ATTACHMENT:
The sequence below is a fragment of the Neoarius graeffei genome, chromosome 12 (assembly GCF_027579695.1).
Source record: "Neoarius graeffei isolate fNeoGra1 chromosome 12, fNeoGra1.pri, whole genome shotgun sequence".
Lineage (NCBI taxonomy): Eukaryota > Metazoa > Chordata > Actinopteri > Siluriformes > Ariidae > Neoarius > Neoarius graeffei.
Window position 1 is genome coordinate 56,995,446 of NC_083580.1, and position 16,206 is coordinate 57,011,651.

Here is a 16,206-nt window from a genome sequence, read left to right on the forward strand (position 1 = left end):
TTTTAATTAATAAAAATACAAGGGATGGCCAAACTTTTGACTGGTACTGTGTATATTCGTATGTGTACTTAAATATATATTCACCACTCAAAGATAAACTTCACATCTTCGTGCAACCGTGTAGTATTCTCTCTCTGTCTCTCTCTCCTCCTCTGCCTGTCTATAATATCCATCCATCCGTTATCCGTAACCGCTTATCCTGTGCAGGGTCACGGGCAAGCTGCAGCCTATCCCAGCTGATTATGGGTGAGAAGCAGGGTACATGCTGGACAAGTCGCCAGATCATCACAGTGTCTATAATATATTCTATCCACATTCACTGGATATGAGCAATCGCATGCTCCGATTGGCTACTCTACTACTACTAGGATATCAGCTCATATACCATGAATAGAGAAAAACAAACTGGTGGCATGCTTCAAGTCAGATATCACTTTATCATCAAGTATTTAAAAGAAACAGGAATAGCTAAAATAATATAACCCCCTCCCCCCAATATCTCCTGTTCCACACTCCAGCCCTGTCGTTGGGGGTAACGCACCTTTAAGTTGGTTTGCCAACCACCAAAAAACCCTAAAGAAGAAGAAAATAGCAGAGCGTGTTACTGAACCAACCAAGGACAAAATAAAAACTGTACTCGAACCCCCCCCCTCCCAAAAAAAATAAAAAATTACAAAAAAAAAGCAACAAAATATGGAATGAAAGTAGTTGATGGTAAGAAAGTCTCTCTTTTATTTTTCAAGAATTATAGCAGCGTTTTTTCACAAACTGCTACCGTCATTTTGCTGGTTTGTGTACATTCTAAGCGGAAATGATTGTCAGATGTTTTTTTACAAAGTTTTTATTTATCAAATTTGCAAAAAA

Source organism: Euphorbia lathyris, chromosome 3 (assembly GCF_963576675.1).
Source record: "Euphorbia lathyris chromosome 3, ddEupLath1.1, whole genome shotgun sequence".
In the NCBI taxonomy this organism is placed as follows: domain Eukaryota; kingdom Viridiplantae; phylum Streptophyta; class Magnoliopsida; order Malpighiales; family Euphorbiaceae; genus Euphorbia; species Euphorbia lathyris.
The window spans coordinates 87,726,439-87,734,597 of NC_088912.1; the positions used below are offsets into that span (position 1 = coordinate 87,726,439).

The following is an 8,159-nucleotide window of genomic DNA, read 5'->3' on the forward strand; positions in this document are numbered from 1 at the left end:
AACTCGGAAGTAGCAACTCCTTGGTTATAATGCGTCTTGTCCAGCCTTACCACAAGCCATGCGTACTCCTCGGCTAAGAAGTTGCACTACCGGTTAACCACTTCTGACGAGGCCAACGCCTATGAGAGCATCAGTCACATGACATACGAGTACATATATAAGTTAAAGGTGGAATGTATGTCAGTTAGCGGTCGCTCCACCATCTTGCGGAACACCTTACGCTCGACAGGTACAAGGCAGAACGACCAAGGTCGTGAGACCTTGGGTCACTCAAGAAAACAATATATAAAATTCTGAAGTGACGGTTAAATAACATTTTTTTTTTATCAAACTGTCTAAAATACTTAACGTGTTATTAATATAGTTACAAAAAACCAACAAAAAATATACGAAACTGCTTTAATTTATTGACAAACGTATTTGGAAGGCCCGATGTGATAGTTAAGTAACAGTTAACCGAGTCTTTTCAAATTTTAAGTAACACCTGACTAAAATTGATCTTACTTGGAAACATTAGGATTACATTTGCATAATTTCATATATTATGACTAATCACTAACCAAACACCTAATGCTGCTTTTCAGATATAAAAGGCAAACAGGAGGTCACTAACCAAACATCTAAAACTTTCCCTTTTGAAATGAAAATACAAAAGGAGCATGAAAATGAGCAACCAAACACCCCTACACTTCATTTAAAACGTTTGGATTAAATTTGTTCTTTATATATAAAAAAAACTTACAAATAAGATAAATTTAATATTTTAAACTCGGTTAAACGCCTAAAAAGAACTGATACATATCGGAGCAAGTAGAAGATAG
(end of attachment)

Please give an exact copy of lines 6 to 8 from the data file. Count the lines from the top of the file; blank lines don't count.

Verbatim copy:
TTTTAATTAATAAAAATACAAGGGATGGCCAAACTTTTGACTGGTACTGTGTATATTCGTATGTGTACTTAAATATATATTCACCACTCAAAGATAAACTTCACATCTTCGTGCAACCGTGTAGTATTCTCTCTCTGTCTCTCTCTCCTCCTCTGCCTGTCTATAATATCCATCCATCCGTTATCCGTAACCGCTTATCCTGTGCAGGGTCACGGGCAAGCTGCAGCCTATCCCAGCTGATTATGGGTGAGAAGCAGGGTACATGCTGGACAAGTCGCCAGATCATCACAGTGTCTATAATATATTCTATCCACATTCACTGGATATGAGCAATCGCATGCTCCGATTGGCTACTCTACTACTACTAGGATATCAGCTCATATACCATGAATAGAGAAAAACAAACTGGTGGCATGCTTCAAGTCAGATATCACTTTATCATCAAGTATTTAAAAGAAACAGGAATAGCTAAAATAATATAACCCCCTCCCCCCAATATCTCCTGTTCCACACTCCAGCCCTGTCGTTGGGGGTAACGCACCTTTAAGTTGGTTTGCCAACCACCAAAAAACCCTAAAGAAGAAGAAAATAGCAGAGCGTGTTACTGAACCAACCAAGGACAAAATAAAAACTGTACTCGAACCCCCCCCCTCCCAAAAAAAATAAAAAATTACAAAAAAAAAGCAACAAAATATGGAATGAAAGTAGTTGATGGTAAGAAAGTCTCTCTTTTATTTTTCAAGAATTATAGCAGCGTTTTTTCACAAACTGCTACCGTCATTTTGCTGGTTTGTGTACATTCTAAGCGGAAATGATTGTCAGATGTTTTTTTACAAAGTTTTTATTTATCAAATTTGCAAAAAA

Source organism: Euphorbia lathyris, chromosome 3 (assembly GCF_963576675.1).
Source record: "Euphorbia lathyris chromosome 3, ddEupLath1.1, whole genome shotgun sequence".